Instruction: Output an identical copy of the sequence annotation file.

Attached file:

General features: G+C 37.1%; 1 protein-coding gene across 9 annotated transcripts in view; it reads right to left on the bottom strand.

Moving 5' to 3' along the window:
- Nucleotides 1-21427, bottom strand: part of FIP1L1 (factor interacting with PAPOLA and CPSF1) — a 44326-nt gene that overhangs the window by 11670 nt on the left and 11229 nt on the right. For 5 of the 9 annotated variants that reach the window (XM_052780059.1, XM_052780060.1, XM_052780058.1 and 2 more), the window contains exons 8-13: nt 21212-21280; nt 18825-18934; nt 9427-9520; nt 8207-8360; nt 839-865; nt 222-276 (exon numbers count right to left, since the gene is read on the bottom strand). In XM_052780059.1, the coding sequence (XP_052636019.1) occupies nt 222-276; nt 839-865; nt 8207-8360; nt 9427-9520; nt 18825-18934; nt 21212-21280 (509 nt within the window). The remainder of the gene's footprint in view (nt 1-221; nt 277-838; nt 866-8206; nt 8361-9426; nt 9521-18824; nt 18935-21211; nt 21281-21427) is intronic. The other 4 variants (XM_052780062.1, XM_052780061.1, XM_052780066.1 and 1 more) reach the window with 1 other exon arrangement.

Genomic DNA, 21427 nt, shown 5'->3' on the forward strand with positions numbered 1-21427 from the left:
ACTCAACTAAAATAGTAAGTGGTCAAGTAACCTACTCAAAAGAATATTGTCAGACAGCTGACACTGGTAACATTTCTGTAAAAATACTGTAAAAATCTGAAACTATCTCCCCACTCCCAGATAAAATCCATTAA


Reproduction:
General features: G+C 37.1%; 1 protein-coding gene across 9 annotated transcripts in view; it reads right to left on the bottom strand.

Moving 5' to 3' along the window:
- Nucleotides 1-21427, bottom strand: part of FIP1L1 (factor interacting with PAPOLA and CPSF1) — a 44326-nt gene that overhangs the window by 11670 nt on the left and 11229 nt on the right. For 5 of the 9 annotated variants that reach the window (XM_052780059.1, XM_052780060.1, XM_052780058.1 and 2 more), the window contains exons 8-13: nt 21212-21280; nt 18825-18934; nt 9427-9520; nt 8207-8360; nt 839-865; nt 222-276 (exon numbers count right to left, since the gene is read on the bottom strand). In XM_052780059.1, the coding sequence (XP_052636019.1) occupies nt 222-276; nt 839-865; nt 8207-8360; nt 9427-9520; nt 18825-18934; nt 21212-21280 (509 nt within the window). The remainder of the gene's footprint in view (nt 1-221; nt 277-838; nt 866-8206; nt 8361-9426; nt 9521-18824; nt 18935-21211; nt 21281-21427) is intronic. The other 4 variants (XM_052780062.1, XM_052780061.1, XM_052780066.1 and 1 more) reach the window with 1 other exon arrangement.

Genomic DNA, 21427 nt, shown 5'->3' on the forward strand with positions numbered 1-21427 from the left:
ACTCAACTAAAATAGTAAGTGGTCAAGTAACCTACTCAAAAGAATATTGTCAGACAGCTGACACTGGTAACATTTCTGTAAAAATACTGTAAAAATCTGAAACTATCTCCCCACTCCCAGATAAAATCCATTAA